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weeks ago I read a human interest story in one of our Canadian Newspapers. It
concerned a woman who had purchased a computer and for the last 2 years, had
been unable to get it to work. It was discovered she had never plugged it in!
you’re anything like myself, your first inclination might be to mutter
something about dumb users.
you got that off your chest, you then became a much more reasonable person and a
better model of a modern computer professional and allowed her the benefit of
the doubt. After all, we know the terms ‘intuitive’ and ‘user friendly’
are more products of Madison Avenue, than design concepts in Silicon Valley.
you take your thoughts one step further? Did you think of the dozens of
‘computer’ folks she must have spoken to, in her two years of ever mounting
frustration and technological disillusionment?
one of these folks, must have looked at the machine or spoken with her and asked
her to describe the problem. We can assume not a single one asked her the one
question that would have solved her ‘problem.’ “Ahem... I don’t mean to
be rude, but have you plugged it in?”
didn’t ask that question for one of three reasons, none of which are
the people she asked knew something about computers, then the most damning
reason, is that they just did not think of asking. There’s no cure for this
behaviour. There’s just the certainty that the consequences of ‘not
thinking’ will hardly ever generate desirable results.
next most common reason, is the assumption that the computer was already plugged
in. Contrary to popular belief, assumptions are actually good for you! They
allow you to act before all the facts are in, which in the world I live in, is
most of the time. The trick to arriving at the
right conclusions is a disciplined regime of assumption management!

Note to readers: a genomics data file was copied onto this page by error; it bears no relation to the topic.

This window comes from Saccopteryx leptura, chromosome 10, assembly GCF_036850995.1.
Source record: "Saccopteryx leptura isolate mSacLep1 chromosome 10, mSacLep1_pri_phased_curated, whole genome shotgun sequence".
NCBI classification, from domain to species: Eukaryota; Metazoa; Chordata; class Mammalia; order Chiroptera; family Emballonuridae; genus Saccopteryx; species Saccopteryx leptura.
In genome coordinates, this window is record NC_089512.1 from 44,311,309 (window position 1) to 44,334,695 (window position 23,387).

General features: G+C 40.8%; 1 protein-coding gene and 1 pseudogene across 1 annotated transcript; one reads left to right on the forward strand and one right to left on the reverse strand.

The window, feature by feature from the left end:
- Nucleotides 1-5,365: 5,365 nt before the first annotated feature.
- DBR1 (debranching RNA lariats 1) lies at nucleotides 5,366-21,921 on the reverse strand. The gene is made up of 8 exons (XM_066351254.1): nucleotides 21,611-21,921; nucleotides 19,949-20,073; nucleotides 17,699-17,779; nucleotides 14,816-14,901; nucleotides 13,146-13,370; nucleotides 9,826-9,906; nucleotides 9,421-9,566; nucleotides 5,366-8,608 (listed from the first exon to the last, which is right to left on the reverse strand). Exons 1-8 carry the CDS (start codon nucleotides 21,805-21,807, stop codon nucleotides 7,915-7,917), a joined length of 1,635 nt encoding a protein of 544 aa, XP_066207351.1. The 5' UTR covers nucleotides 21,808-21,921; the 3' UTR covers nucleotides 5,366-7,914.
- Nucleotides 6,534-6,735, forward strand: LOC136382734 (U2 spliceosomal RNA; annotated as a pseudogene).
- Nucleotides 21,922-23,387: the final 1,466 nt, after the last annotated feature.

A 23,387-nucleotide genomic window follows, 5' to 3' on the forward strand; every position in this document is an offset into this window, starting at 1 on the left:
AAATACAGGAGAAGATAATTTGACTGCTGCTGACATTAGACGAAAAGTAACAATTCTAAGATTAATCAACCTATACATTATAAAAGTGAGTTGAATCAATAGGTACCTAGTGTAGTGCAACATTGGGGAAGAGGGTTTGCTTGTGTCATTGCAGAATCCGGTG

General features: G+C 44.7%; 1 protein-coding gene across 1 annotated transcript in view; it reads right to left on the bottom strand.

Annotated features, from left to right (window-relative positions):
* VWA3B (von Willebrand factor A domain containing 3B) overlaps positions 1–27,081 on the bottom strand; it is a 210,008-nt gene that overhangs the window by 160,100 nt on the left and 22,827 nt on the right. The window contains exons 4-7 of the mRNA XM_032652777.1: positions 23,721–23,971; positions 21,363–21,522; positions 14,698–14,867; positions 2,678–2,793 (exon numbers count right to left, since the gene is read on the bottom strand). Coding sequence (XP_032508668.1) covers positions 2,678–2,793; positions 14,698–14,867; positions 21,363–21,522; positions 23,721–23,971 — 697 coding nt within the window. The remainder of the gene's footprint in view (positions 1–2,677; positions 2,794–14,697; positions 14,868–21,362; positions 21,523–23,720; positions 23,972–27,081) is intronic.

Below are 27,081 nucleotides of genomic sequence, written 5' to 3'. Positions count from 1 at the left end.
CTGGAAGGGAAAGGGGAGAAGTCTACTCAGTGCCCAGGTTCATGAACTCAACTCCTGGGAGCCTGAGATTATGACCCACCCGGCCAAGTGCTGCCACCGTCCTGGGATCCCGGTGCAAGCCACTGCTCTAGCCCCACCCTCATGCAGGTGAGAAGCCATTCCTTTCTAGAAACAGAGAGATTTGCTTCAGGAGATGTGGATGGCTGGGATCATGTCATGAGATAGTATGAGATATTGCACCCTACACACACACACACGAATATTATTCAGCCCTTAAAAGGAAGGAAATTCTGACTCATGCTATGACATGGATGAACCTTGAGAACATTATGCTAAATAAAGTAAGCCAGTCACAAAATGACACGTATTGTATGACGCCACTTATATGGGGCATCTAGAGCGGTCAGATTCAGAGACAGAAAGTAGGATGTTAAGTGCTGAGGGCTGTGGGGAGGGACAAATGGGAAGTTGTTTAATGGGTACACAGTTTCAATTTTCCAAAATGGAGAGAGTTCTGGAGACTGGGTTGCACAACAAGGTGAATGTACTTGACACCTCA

you aware of the assumptions you’re making? Are you conscious of the
thought... ‘I’m assuming the computer is plugged in.’? If you are, then,
when things don’t work out as expected, you can return to your assumptions and
re-examine them, changing each in turn, until you reach the correct conclusion.
we trip up, sometimes with dire consequences, is when we make assumptions, but
are ignorant of them. We assume the computer’s plugged in, but do so without
‘thinking,’ without being aware of the thought. Then, when what we
‘know,’ fails to produce the correct answer, we’re stumped.
last reason why this woman’s PC did not work for 2 years is that people
didn’t ask the question they thought of, the one sounding like a stupid
question, the one that could be mistaken as questioning her fundamental
intelligence. “Have you plugged it in?”
business of not asking the simple questions, is not uncommon. It bears more than
a passing resemblance to another strange behaviour pattern. The habit of not
telling people they have something peculiar stuck in their teeth, or hanging on
their sleeve, or a strange odor arises every time they enter the room.
than help solve a problem, we avoid asking the ‘difficult’ questions or
communicating ‘difficult’ information. ‘Did you plug it in?’, ‘You
have something in your teeth,’ ‘Your hair is on fire.’
fear, I guess, is that we might embarrass them in some manner. I’d rather be
embarrassed than own a useless computer for 2 years! There are ways to
communicate difficult information. Be open about the difficulty, admit upfront
the statement you’re about to make might cause problems. “Ahem... I don’t
mean to be rude, but have you plugged it in?” or “I know this is
embarrassing, but one of those frog legs is still stuck in your teeth.”
Peter de Jager is a speaker, writer & consultant. Contact him via Loosechange@technobility.com
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